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Demographic Shock and Social Security: A Political Economy Perspective

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Author Info

  • Georges Casamatta

    ()

  • Helmuth Cremer

    ()

  • Pierre Pestieau

    ()

Abstract

We assume that individual voters differ not only according to age but also productivity. In the steady state, workers with wages in the intermediate range join the retired persons to form a majority and vote for a positive level of social security. When a shock decreases population growth, entrenched interests can constrain majority voting decisions and prevent reforms in the name of entitlements. We show that from a Rawlsian viewpoint it may be desirable to rely on these entitlements to protect the low wage earners of the transition generations. However, when the possibility of fixing a basic pension is introduced, it constitutes a better instrument than entitlements. Copyright Kluwer Academic Publishers 2001

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Bibliographic Info

Article provided by Springer in its journal International Tax and Public Finance.

Volume (Year): 8 (2001)
Issue (Month): 4 (August)
Pages: 417-431

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Handle: RePEc:kap:itaxpf:v:8:y:2001:i:4:p:417-431

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Web page: http://www.springerlink.com/link.asp?id=102915

Related research

Keywords: social security; majority voting; entitlements; aging;

References

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  1. Tabellini, Guido, 1990. "A Positive Theory of Social Security," CEPR Discussion Papers 394, C.E.P.R. Discussion Papers.
  2. Casamatta, Georges & Cremer, Helmuth & Pestieau, Pierre, 2000. "Political sustainability and the design of social insurance," Journal of Public Economics, Elsevier, vol. 75(3), pages 341-364, March.
  3. CASAMATTA, Georges & CREMER, Helmuth & PESTIEAU, Pierre, 1999. "The political economy of social security," CORE Discussion Papers, Université catholique de Louvain, Center for Operations Research and Econometrics (CORE) 1999055, Université catholique de Louvain, Center for Operations Research and Econometrics (CORE).
  4. Richard Disney, 1996. "Can We Afford to Grow Older?," MIT Press Books, The MIT Press, edition 1, volume 1, number 026204157x, December.
  5. Casey B Mulligan, 1999. "Gerontocracy, Retirement, and Social Security," University of Chicago - George G. Stigler Center for Study of Economy and State, Chicago - Center for Study of Economy and State 154, Chicago - Center for Study of Economy and State.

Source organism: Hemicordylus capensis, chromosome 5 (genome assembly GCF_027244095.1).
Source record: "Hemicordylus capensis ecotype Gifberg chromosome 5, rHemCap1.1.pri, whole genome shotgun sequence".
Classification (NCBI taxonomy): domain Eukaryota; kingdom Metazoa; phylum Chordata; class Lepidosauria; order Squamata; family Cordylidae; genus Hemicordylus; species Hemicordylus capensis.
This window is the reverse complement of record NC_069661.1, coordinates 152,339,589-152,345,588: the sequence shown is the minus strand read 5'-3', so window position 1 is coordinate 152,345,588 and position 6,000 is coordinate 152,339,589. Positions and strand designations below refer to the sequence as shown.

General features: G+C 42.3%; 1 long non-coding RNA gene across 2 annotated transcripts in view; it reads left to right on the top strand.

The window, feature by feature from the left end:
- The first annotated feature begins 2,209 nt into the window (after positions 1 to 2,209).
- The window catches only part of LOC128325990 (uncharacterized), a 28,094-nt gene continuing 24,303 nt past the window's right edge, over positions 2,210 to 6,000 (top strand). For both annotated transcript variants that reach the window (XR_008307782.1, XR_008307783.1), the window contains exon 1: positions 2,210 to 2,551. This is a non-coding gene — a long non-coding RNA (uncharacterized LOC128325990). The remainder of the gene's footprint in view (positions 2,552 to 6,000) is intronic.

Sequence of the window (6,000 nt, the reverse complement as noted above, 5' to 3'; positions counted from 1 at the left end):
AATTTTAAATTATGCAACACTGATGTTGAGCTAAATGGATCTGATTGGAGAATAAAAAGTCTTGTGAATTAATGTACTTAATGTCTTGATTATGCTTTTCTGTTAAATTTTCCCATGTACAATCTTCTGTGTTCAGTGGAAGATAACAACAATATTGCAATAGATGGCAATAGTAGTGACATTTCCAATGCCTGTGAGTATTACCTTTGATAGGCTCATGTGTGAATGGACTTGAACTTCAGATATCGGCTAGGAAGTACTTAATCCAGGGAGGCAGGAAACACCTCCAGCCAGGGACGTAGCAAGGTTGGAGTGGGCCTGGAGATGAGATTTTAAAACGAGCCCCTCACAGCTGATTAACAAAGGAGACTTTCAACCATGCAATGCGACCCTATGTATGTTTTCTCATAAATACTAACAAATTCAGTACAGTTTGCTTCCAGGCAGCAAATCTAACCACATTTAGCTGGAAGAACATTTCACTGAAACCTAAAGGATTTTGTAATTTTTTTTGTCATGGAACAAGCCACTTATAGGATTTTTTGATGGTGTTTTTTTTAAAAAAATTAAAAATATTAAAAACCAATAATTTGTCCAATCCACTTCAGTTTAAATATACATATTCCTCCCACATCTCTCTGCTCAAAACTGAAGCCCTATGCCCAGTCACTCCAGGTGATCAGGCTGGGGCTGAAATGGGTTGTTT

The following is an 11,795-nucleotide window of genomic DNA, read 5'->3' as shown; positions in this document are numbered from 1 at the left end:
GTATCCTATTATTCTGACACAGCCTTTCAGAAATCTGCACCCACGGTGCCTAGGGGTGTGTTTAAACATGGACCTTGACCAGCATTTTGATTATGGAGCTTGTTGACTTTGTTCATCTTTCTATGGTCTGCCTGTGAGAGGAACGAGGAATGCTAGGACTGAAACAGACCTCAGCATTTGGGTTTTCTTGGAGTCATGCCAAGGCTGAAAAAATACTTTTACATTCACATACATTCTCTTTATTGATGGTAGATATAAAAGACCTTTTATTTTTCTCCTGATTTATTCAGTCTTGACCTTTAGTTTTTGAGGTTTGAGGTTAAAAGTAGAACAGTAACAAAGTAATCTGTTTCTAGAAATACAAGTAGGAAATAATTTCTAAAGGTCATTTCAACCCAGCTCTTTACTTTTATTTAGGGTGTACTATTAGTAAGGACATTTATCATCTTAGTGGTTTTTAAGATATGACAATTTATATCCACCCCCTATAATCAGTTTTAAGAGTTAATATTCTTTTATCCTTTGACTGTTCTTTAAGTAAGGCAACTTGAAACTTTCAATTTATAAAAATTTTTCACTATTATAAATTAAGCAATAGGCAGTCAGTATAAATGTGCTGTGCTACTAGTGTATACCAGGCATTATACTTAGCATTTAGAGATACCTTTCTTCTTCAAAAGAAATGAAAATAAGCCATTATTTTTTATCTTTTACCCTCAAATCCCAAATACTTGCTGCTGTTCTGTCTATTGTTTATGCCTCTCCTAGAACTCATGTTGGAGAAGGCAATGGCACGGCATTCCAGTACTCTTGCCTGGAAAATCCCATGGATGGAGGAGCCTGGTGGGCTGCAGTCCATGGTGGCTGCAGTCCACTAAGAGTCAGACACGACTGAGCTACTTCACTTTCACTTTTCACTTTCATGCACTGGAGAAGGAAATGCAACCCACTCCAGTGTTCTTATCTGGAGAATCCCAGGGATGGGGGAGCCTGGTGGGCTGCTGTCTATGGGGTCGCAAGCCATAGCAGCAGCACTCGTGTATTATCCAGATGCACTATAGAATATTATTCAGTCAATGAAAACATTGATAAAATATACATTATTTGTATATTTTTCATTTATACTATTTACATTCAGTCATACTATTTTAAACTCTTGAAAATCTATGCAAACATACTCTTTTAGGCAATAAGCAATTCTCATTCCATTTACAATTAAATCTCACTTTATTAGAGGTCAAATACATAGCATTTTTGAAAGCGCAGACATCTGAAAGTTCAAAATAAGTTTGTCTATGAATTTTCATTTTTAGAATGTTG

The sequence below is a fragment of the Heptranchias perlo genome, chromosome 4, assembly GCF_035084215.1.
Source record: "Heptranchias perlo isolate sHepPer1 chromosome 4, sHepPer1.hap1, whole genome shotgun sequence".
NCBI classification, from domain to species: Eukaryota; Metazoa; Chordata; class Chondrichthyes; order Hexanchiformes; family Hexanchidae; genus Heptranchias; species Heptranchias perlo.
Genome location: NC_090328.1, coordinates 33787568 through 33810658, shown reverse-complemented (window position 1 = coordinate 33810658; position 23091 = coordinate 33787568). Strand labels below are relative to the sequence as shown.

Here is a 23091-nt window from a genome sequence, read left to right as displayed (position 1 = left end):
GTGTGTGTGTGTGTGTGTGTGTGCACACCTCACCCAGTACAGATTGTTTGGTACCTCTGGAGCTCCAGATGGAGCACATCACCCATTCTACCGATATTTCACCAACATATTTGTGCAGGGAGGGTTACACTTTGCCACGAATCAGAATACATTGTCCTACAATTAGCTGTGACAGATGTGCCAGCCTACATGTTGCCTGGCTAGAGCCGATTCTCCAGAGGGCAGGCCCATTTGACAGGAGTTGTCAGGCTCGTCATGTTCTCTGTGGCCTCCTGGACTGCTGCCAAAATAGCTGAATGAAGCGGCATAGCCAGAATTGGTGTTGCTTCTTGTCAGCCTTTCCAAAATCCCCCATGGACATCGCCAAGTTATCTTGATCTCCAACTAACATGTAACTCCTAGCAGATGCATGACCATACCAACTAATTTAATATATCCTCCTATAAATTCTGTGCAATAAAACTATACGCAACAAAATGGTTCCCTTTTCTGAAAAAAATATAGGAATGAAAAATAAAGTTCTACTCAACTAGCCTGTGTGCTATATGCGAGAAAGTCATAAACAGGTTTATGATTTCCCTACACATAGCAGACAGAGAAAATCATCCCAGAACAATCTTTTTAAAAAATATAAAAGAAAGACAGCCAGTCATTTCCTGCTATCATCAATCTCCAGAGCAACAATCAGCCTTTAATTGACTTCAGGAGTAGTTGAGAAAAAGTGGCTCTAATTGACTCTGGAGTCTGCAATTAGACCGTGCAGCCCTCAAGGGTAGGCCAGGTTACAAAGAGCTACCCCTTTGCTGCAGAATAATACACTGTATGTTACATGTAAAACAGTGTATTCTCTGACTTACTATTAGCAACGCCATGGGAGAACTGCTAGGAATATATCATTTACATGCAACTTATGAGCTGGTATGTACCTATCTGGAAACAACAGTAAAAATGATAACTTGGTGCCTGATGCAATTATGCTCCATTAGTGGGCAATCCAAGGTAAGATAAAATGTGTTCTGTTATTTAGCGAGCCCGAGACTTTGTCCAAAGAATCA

6. Boadway, Robin W & Wildasin, David E, 1989. "A Median Voter Model of Social Security," International Economic Review, Department of Economics, University of Pennsylvania and Osaka University Institute of Social and Economic Research Association, vol. 30(2), pages 307-28, May.
  7. CREMER, Helmuth & PESTIEAU, Pierre, . "Reforming our pension system: is it a demographic, financial or political problem?," CORE Discussion Papers RP -1468, Université catholique de Louvain, Center for Operations Research and Econometrics (CORE).
  8. Georges Casamatta, 2003. "The Political Power of the Retirees in a Two-Dimensional Voting Model," Journal of Public Economic Theory, Association for Public Economic Theory, vol. 5(4), pages 571-591, October.
  9. BOLDRIN, Michele & RUSTICHINI, Aldo, 1994. "Equilibria with Social Security," CORE Discussion Papers, Université catholique de Louvain, Center for Operations Research and Econometrics (CORE) 1994060, Université catholique de Louvain, Center for Operations Research and Econometrics (CORE).
  10. Browning, Edgar K, 1975. "Why the Social Insurance Budget Is Too Large in a Democracy," Economic Inquiry, Western Economic Association International, Western Economic Association International, vol. 13(3), pages 373-88, September.
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Cited by:
  1. Marko Koethenbuerger & Panu Poutvaara & Paola Profeta, 2005. "Why are More Redistributive Social Security Systems Smaller? A Median Voter Approach," CESifo Working Paper Series 1397, CESifo Group Munich.
  2. Montén, Anna & Thum, Marcel, 2010. "Ageing municipalities, gerontocracy and fiscal competition," European Journal of Political Economy, Elsevier, vol. 26(2), pages 235-247, June.
  3. Cremer, Helmuth & Pestieau, Pierre, 2003. "Social insurance competition between Bismarck and Beveridge," Journal of Urban Economics, Elsevier, vol. 54(1), pages 181-196, July.
  4. Keuschnigg Christian & Keuschnigg Mirela, 2004. "Aging, Labor Markets and Pension Reform in Austria," GE, Growth, Math methods, EconWPA 0404002, EconWPA.
  5. Michael Berlemann & Marco Oestmann & Marcel Thum, 2010. "Demographic Change and Bank Profitability. Empirical Evidence from German Savings Banks," CESifo Working Paper Series 2911, CESifo Group Munich.
  6. Isilda Mara & Edlira Narazani, 2011. "Labour-incentive reforms at preretirement age in Austria," Empirica, Springer, Springer, vol. 38(4), pages 481-510, November.
  7. Ryo Arawatari & Tetsuo Ono, 2008. "Aging, Inequality and Social Security," Discussion Papers in Economics and Business 08-19, Osaka University, Graduate School of Economics and Osaka School of International Public Policy (OSIPP).

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